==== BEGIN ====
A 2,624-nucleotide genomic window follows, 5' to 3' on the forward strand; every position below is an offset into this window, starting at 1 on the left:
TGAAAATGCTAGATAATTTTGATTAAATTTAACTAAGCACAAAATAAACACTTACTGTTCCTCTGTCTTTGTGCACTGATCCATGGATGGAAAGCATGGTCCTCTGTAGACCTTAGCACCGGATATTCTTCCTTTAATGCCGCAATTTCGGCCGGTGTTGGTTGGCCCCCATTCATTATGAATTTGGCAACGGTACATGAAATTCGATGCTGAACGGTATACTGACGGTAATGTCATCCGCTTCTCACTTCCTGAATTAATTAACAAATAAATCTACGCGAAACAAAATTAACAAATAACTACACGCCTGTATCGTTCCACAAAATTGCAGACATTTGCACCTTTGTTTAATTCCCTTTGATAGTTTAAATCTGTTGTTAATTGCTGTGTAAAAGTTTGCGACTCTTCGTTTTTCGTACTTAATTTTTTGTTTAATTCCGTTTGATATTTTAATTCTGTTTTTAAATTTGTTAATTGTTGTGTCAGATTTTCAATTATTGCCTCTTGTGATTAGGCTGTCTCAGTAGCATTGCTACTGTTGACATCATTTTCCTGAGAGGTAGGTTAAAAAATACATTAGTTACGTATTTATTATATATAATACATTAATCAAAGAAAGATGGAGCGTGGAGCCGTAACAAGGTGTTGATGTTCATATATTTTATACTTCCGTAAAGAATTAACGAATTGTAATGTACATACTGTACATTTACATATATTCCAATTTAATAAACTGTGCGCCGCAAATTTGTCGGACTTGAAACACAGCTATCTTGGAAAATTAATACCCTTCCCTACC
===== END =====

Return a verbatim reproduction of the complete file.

A 2,624-nucleotide genomic window follows, 5' to 3' on the forward strand; every position below is an offset into this window, starting at 1 on the left:
TGAAAATGCTAGATAATTTTGATTAAATTTAACTAAGCACAAAATAAACACTTACTGTTCCTCTGTCTTTGTGCACTGATCCATGGATGGAAAGCATGGTCCTCTGTAGACCTTAGCACCGGATATTCTTCCTTTAATGCCGCAATTTCGGCCGGTGTTGGTTGGCCCCCATTCATTATGAATTTGGCAACGGTACATGAAATTCGATGCTGAACGGTATACTGACGGTAATGTCATCCGCTTCTCACTTCCTGAATTAATTAACAAATAAATCTACGCGAAACAAAATTAACAAATAACTACACGCCTGTATCGTTCCACAAAATTGCAGACATTTGCACCTTTGTTTAATTCCCTTTGATAGTTTAAATCTGTTGTTAATTGCTGTGTAAAAGTTTGCGACTCTTCGTTTTTCGTACTTAATTTTTTGTTTAATTCCGTTTGATATTTTAATTCTGTTTTTAAATTTGTTAATTGTTGTGTCAGATTTTCAATTATTGCCTCTTGTGATTAGGCTGTCTCAGTAGCATTGCTACTGTTGACATCATTTTCCTGAGAGGTAGGTTAAAAAATACATTAGTTACGTATTTATTATATATAATACATTAATCAAAGAAAGATGGAGCGTGGAGCCGTAACAAGGTGTTGATGTTCATATATTTTATACTTCCGTAAAGAATTAACGAATTGTAATGTACATACTGTACATTTACATATATTCCAATTTAATAAACTGTGCGCCGCAAATTTGTCGGACTTGAAACACAGCTATCTTGGAAAATTAATACCCTTCCCTACC